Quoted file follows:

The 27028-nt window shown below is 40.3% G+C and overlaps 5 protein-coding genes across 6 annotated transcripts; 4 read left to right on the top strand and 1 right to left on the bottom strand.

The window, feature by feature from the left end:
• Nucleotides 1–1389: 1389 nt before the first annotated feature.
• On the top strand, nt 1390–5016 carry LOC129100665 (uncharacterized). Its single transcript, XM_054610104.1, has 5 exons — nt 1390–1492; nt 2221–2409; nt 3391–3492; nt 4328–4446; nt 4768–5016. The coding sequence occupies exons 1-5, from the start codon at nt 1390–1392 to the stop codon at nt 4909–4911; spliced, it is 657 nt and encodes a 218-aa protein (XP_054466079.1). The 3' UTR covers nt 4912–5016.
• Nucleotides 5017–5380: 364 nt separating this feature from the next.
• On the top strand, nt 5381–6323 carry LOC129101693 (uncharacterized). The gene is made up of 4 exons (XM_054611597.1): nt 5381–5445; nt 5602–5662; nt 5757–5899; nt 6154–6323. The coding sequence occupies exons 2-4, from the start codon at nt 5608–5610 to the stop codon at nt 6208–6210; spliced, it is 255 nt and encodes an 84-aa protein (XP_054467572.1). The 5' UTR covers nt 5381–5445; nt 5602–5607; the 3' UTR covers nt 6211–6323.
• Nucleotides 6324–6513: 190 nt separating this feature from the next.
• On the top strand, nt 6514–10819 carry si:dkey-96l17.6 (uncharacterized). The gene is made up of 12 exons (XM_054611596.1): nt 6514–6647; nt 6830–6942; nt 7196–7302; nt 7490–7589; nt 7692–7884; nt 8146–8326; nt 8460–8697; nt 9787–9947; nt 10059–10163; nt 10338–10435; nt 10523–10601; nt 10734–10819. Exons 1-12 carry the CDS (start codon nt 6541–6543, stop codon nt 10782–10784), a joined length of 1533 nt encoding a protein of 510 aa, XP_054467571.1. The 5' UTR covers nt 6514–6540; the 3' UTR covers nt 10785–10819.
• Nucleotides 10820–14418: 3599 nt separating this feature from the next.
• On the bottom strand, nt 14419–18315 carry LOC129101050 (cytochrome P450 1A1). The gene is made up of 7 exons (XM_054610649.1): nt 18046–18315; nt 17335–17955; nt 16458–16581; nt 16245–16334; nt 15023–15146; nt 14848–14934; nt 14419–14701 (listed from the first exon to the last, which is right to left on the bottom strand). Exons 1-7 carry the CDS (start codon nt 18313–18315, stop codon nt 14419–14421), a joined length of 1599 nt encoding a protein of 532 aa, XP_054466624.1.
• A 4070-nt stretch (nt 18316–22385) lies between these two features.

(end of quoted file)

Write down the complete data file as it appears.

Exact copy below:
The 27028-nt window shown below is 40.3% G+C and overlaps 5 protein-coding genes across 6 annotated transcripts; 4 read left to right on the top strand and 1 right to left on the bottom strand.

The window, feature by feature from the left end:
• Nucleotides 1–1389: 1389 nt before the first annotated feature.
• On the top strand, nt 1390–5016 carry LOC129100665 (uncharacterized). Its single transcript, XM_054610104.1, has 5 exons — nt 1390–1492; nt 2221–2409; nt 3391–3492; nt 4328–4446; nt 4768–5016. The coding sequence occupies exons 1-5, from the start codon at nt 1390–1392 to the stop codon at nt 4909–4911; spliced, it is 657 nt and encodes a 218-aa protein (XP_054466079.1). The 3' UTR covers nt 4912–5016.
• Nucleotides 5017–5380: 364 nt separating this feature from the next.
• On the top strand, nt 5381–6323 carry LOC129101693 (uncharacterized). The gene is made up of 4 exons (XM_054611597.1): nt 5381–5445; nt 5602–5662; nt 5757–5899; nt 6154–6323. The coding sequence occupies exons 2-4, from the start codon at nt 5608–5610 to the stop codon at nt 6208–6210; spliced, it is 255 nt and encodes an 84-aa protein (XP_054467572.1). The 5' UTR covers nt 5381–5445; nt 5602–5607; the 3' UTR covers nt 6211–6323.
• Nucleotides 6324–6513: 190 nt separating this feature from the next.
• On the top strand, nt 6514–10819 carry si:dkey-96l17.6 (uncharacterized). The gene is made up of 12 exons (XM_054611596.1): nt 6514–6647; nt 6830–6942; nt 7196–7302; nt 7490–7589; nt 7692–7884; nt 8146–8326; nt 8460–8697; nt 9787–9947; nt 10059–10163; nt 10338–10435; nt 10523–10601; nt 10734–10819. Exons 1-12 carry the CDS (start codon nt 6541–6543, stop codon nt 10782–10784), a joined length of 1533 nt encoding a protein of 510 aa, XP_054467571.1. The 5' UTR covers nt 6514–6540; the 3' UTR covers nt 10785–10819.
• Nucleotides 10820–14418: 3599 nt separating this feature from the next.
• On the bottom strand, nt 14419–18315 carry LOC129101050 (cytochrome P450 1A1). The gene is made up of 7 exons (XM_054610649.1): nt 18046–18315; nt 17335–17955; nt 16458–16581; nt 16245–16334; nt 15023–15146; nt 14848–14934; nt 14419–14701 (listed from the first exon to the last, which is right to left on the bottom strand). Exons 1-7 carry the CDS (start codon nt 18313–18315, stop codon nt 14419–14421), a joined length of 1599 nt encoding a protein of 532 aa, XP_054466624.1.
• A 4070-nt stretch (nt 18316–22385) lies between these two features.